Grand in Las Vegas. The tour was organized and headlined by Cyndi Lauper to raise awareness (and funds) for gay and lesbian rights, and was co-sponsored by the Human Rights Campaign, The Matthew Shepherd Foundation, PFLAG, and a few others. Opening night featured performances by The Dresden Dolls, the Indigo Girls, Debbie Harry, Erasure, and Cyndi Lauper.
Margaret Cho was the emcee of the event, and she did such a great job that my fear of a lot of down-time between acts was never realized. Cho did stand-up and smoothly tied all the performances together, with nary a moment to be bored. Special surpise guest Rosie O’Donnell also popped in for a stand-up session, and later played percussion on a few Cyndi Lauper songs.
All the bands were super, although I guess I’m getting old because I thought Debbie Harry was just too loud. I’m going to end up being the dork with wearing my Bose Noise-Cancelling headphones at future concerts I attend. Dresden Dolls were the first act to perform, and although I’d really never heard of them before, I thought they were entrancing. Their performance was simple yet theatrical, and my eyes were glued to the stage the entire time.
For some reason, the venue didn’t offer the show on video screens (even though the video screens were present), so I unfortunately wasn’t able to fully appreciate the Dolls’ costumes and facial expressions. I’ve had two of their songs, “Coin-Operated Boy” and “Sex Changes” stuck in my head since the show ended (I think they also played “Shores of California” and “Girl Anachronism”, but I’m a new fan so don’t bet money on that).
Indigo Girls were next, celebrating almost twenty years of touring. They played four songs together (“Closer to Fine”, “Shame on You”, “Pendulum Swinger”, and “Galileo”), and Amy Ray performed one solo piece on a mandolin (I believe… my knowledge of instruments is a bit generalized), “Let it Ring”. They were wonderful, as they always are, and I was glad they were able to appear at the Vegas show. They start a tour of their own next week, which I assume is why they only appeared in Las Vegas.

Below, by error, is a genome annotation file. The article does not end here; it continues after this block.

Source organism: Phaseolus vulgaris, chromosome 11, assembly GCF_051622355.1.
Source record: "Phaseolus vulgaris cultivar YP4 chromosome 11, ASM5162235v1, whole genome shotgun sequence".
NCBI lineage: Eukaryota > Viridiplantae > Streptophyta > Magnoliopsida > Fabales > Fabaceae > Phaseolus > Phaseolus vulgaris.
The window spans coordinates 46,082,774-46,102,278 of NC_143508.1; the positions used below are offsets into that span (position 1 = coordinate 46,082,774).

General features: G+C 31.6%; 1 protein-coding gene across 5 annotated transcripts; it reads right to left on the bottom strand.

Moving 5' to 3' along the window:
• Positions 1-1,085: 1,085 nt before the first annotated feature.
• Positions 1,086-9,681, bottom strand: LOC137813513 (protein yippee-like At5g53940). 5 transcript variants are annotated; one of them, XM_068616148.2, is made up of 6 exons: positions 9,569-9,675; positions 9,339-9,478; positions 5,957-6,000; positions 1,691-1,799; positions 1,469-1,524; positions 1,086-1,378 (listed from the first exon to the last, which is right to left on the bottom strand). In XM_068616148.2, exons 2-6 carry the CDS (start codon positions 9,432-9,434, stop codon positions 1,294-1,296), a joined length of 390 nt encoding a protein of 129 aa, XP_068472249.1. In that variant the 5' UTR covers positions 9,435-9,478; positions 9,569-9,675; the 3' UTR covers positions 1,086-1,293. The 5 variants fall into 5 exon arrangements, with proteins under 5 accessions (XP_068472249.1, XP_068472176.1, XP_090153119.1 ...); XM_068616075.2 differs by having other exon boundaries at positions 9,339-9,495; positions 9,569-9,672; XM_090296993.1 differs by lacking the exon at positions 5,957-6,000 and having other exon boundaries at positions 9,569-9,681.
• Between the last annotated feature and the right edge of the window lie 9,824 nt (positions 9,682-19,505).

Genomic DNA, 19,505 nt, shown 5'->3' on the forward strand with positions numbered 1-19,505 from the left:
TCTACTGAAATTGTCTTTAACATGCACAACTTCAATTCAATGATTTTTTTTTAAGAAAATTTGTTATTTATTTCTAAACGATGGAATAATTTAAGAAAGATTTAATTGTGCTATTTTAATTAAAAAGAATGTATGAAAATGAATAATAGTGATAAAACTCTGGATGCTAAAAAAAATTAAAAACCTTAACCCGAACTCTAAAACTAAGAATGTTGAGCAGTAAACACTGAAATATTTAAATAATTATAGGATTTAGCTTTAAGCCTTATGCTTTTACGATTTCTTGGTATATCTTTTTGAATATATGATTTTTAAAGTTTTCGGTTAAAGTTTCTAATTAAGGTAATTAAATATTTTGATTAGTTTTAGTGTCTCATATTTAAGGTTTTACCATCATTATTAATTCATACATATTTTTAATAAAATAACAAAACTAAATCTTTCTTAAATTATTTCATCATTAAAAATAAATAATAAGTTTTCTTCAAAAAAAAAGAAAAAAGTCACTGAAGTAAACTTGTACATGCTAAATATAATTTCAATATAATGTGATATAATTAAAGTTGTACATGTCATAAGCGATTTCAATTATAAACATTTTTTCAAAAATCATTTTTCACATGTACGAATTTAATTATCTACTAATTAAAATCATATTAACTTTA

Debbie Harry performed with a full band, debuting songs from an as-yet-unreleased album. Some of the songs were quite good and catchy, and a couple of them were pretty awful. I thought her performance was stiff and stilted, but my partner says that even in her younger years, Harry was never a very animated singer. She’ll probably improve as the tour continues, as she and the band had happy wheels demo a couple of glitches and miscommunications, and continued practice should fix that.
I don’t know anything about Erasure except that I’ve heard many of their songs on the radio, but they were pure, shiny techno. Their staging was like something from Star Trek, all silver and glitter, with three background vocalists who were illuminated in a way which make them look as if Scotty was about to beam them up. Andy Bell sounded great, is a great dancer, and a fun performer. I’m happy I had the chance to see them, and I’d definitely see them again if I had the opportunity.
Cyndi Lauper closed the show, which lasted a little over four hours. If you’ve ever seen Lauper perform before, she was her usual funny and spontaneous self. She sang her classics, like “Money Changes Everything”, “I Drove All Night”, “The Goonies ‘R’ Good Enough”, “Girls Just Want To Have Fun”, and a very cool and dark arrangement of “She-Bop”. She introduced a couple of songs as “being new”, so I assume that means “unreleased”. The show closed with all the performers singing a group version of “True Colors”, as well as a cover of ABBA’s “Take a Chance on Me”.
I’m sorry I can’t provide more detailed set lists for Debbie Harry, Erasure, and Cyndi Lauper. They each sang at least ten songs, and I’d gotten to the point of brain overload and couldn’t remember any more information. I can tell you that Erasure did not sing, “Master and Servant”, because that’s a song by Depeche Mode, which shows you how well informed I am about these things. I happen to know every single lyric to every Indigo Girls’ song every recorded, and that’s how I used up all my little grey cells.
There was an afterparty held at Studio 54, and the audience was invited to attend, but my partner and I didn’t because of the high cover charge ($40 each), as well as the fact we’re generally old and sleepy. A video of the “red carpet” outside of the club appeared on the website “Raw Vegas” today, but only Margaret Cho, Andy Bell of “Erasure”, and The Dresden Dolls are interviewed. I don’t know if that means they were the only ones in attendance.
The True Colors Tour runs until the end of June, keeping up a crazy schedule of fifteen cities in 22 days. I’m already plotting about how I could attend the final show in Los Angeles on June 30th.
Review written by: Leigh Ann Gerow